Artist who never tires of repetition

By Hilarie M. Sheets ( China Daily/Agencies ) Updated: 2013-01-22 09:14:50
Artist who never tires of repetition

images from Ragnar Kjartansson / Luhring Augustine, New York and i8 Gallery Reykjavik

Artist who never tires of repetition

Ragnar Kjartansson in his video installation "The Visitors." A scene from "Song," top, on view at the Institute of Contemporary Art in Boston.

In "The Visitors," a nine-screen video installation by Ragnar Kjartansson that will have its first American showing in February, the artist lies in a pedestal bathtub almost in a trance, strumming a guitar as he repeatedly sings a refrain, "Once again, I fall into my feminine ways." Over the course of an hour his voice falls and rises, on its own and in unison with performers on the other eight screens - each seen as if in a painting, playing an instrument in a different room of a beautiful, run-down mansion and singing the same enigmatic refrain at a dirgelike pace.

Artist who never tires of repetition


Last August the nine performers gathered in a room of the mansion, two hours north of New York City, to rehearse. "The Visitors" would be shot later that week in a single take, with nine cameras distributed around the house, but that day they simulated being in separate rooms by avoiding eye contact.

To one onlooker what was most striking was the extraordinary emotional range and intensity of their performances. Limited to just a few simple lyrics, which they repeated dozens of times, the singers created an absorbing ensemble piece that was alternately tragic and joyful, meditative and clamorous, and that swelled in feeling from melancholic fugue to redemptive gospel choir.

It was not the first such work for Mr. Kjartansson, an Icelandic artist who, at 36, has spent more than a decade exploring the potential of repetitive performance to yield unexpected meanings. He has become one of the most celebrated performance artists anywhere. In 2009 he was the youngest artist ever to represent Iceland at the Venice Biennale, and two years later his piece "Bliss" won the Malcolm Award for the most innovative work at Performa, the performance art biennial in New York. His traveling museum survey, "Song," is at the Institute of Contemporary Art in Boston through April 7, and his second solo show at the Luhring Augustine gallery in New York, featuring "The Visitors," will run from February 1 to March 9.

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His wide appeal, many admirers say, lies in an ability not just to invoke the deep existential concerns of much endurance-based performance art - anxiety, ennui, other discomfort - but also to push beyond them, toward joy.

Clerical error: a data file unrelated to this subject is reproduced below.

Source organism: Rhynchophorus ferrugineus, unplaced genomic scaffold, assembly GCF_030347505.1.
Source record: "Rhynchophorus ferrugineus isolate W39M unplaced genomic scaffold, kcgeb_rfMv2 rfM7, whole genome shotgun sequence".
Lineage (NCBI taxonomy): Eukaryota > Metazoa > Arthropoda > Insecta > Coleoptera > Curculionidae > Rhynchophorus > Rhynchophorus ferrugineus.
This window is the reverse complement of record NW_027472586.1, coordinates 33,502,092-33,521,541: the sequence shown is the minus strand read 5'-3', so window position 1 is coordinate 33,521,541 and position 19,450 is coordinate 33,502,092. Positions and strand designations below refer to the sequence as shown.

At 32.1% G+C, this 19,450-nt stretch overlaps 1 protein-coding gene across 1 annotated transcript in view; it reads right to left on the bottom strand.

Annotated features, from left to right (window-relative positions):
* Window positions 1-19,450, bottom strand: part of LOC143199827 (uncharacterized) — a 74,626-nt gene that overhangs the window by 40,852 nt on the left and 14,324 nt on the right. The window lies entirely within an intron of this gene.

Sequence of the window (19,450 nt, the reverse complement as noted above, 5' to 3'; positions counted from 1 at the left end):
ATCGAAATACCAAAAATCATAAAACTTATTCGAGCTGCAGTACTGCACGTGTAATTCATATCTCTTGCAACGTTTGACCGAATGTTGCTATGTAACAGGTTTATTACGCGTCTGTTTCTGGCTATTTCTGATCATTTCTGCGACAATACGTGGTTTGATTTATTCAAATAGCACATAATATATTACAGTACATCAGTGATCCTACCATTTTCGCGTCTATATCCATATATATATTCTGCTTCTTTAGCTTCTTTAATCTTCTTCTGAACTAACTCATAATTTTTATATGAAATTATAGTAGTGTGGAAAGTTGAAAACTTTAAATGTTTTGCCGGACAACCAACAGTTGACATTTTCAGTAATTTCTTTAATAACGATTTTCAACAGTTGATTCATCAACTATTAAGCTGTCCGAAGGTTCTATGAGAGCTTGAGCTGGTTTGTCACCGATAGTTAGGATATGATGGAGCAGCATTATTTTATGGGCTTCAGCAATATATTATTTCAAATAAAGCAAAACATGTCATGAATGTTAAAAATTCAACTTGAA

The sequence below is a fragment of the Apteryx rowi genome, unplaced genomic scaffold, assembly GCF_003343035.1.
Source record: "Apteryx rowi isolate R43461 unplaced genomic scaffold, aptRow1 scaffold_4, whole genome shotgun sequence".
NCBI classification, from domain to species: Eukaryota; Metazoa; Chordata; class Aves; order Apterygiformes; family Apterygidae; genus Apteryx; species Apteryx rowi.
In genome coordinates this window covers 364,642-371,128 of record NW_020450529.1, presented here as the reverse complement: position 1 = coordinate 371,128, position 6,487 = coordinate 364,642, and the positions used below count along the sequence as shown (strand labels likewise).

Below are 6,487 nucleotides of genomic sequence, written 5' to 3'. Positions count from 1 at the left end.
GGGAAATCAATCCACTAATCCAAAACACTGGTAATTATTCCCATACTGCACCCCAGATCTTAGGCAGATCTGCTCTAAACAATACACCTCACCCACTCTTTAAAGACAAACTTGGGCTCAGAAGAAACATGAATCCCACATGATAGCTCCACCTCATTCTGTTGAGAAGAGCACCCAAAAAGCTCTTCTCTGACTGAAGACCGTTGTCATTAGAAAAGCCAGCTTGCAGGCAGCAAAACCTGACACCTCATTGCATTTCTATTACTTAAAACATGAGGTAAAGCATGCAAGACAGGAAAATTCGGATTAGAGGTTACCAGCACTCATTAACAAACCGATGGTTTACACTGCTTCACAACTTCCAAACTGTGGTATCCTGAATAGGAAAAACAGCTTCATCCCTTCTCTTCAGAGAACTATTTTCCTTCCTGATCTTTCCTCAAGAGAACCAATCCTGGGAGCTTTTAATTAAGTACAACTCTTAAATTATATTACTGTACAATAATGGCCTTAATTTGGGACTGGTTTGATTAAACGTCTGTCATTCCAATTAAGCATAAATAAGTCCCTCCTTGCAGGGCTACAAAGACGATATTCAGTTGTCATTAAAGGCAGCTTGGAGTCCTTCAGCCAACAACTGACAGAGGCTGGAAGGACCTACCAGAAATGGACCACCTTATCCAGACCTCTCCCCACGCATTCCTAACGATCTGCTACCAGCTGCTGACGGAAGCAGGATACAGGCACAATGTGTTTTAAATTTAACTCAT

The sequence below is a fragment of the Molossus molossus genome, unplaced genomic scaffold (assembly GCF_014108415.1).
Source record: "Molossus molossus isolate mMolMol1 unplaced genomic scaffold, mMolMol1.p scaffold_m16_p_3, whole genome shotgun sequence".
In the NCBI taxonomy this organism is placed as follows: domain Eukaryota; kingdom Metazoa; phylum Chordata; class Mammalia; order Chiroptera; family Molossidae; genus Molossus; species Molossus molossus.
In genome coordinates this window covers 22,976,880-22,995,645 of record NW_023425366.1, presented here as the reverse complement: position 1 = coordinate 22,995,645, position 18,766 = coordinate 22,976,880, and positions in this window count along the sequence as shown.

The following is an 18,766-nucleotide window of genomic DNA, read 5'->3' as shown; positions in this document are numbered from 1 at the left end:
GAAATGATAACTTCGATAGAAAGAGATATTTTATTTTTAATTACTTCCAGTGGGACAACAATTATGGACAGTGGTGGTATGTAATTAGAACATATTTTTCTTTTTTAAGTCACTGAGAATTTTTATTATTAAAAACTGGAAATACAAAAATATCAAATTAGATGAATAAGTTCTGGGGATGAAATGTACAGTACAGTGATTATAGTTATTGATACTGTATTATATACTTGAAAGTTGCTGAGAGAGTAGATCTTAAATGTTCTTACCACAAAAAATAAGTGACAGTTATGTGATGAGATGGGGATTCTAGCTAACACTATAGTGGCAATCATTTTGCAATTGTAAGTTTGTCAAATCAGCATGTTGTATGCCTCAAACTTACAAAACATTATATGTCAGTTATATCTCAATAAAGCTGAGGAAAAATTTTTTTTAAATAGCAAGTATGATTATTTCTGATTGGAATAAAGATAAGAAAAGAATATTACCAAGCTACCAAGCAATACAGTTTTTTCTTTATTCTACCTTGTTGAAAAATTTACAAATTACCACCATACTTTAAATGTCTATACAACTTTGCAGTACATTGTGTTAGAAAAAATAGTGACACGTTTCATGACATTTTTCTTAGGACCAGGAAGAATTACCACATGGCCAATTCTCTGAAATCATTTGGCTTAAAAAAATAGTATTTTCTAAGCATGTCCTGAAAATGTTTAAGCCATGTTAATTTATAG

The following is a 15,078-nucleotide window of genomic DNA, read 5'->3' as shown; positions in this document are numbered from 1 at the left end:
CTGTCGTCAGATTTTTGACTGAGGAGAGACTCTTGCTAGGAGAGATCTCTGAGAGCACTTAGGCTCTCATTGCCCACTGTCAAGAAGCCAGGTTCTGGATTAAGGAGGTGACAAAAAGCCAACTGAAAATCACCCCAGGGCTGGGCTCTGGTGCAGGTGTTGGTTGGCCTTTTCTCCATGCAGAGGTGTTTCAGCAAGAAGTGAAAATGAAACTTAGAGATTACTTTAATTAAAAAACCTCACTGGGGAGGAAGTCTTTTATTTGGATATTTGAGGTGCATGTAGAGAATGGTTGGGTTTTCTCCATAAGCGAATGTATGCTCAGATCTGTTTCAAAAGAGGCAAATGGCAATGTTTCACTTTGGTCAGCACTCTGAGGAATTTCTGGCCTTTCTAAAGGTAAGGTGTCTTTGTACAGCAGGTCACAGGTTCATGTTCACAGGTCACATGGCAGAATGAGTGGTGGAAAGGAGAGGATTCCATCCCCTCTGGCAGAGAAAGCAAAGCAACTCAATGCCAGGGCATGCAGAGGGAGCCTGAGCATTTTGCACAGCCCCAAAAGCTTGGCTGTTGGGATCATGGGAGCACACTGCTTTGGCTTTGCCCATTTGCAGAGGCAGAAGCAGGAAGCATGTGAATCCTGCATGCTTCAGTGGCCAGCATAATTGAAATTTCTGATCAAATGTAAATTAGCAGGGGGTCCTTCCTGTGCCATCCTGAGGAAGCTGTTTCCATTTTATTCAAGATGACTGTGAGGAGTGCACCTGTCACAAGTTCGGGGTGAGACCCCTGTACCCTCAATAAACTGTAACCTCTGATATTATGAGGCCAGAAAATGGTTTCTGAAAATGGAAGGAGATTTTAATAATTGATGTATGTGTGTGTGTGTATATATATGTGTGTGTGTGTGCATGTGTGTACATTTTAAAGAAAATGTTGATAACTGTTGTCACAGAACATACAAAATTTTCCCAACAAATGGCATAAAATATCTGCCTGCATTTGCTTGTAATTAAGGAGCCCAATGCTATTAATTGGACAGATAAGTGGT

"He's someone who understands theater, who understands drama, who understands pleasure," RoseLee Goldberg, the director of Performa, said. "Most of us think of performance based on the 1970s - difficult, politically engaged." But a work like "Bliss" - in which Mr. Kjartansson and a group of Icelandic opera singers repeated the final aria in Mozart's "Marriage of Figaro" for 12 hours with full costumes, set and orchestra - represents "endurance at a level of sheer ecstasy," she said.

Mr. Kjartansson said: "My works are all kind of anti-storytelling. They're always about a feeling, but there's no story."

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Mr. Kjartansson made his first video performance piece, "Me and My Mother," in 2000, while studying painting at the Iceland Academy of the Arts in Reykjavik. In it he and his mother stand side by side as she spits into his face. He accepts the abuse, occasionally giggling. Mr. Kjartansson restaged the piece five years later, and then again in 2010 after deciding to continue the cycle every five years. The series, in which he shifts from boy to man, undermines the idea of the doting mother while also showing her love in acquiescing to her son's unconventional vision. And it is a gift from a son to an aging mother.

Mr. Kjartansson is dedicated to what he calls the "divine boredom" of marathon performances. "I hope it will offer some kind of a religious moment in a humanistic way," he said.

In staging the last aria from "The Marriage of Figaro" for Performa he gave the audience much to take in visually - from the sumptuous costumes to a feast of suckling pig. While some singers showed strain over the 12 hours, Mr. Kjartansson never flagged as he sang of repentance and forgiveness at a delirious pitch. "The word 'endurance' is a little bit too athletic for me," he said. "It's so much harder to be a waiter than to sing opera for 12 hours."

The New York Times

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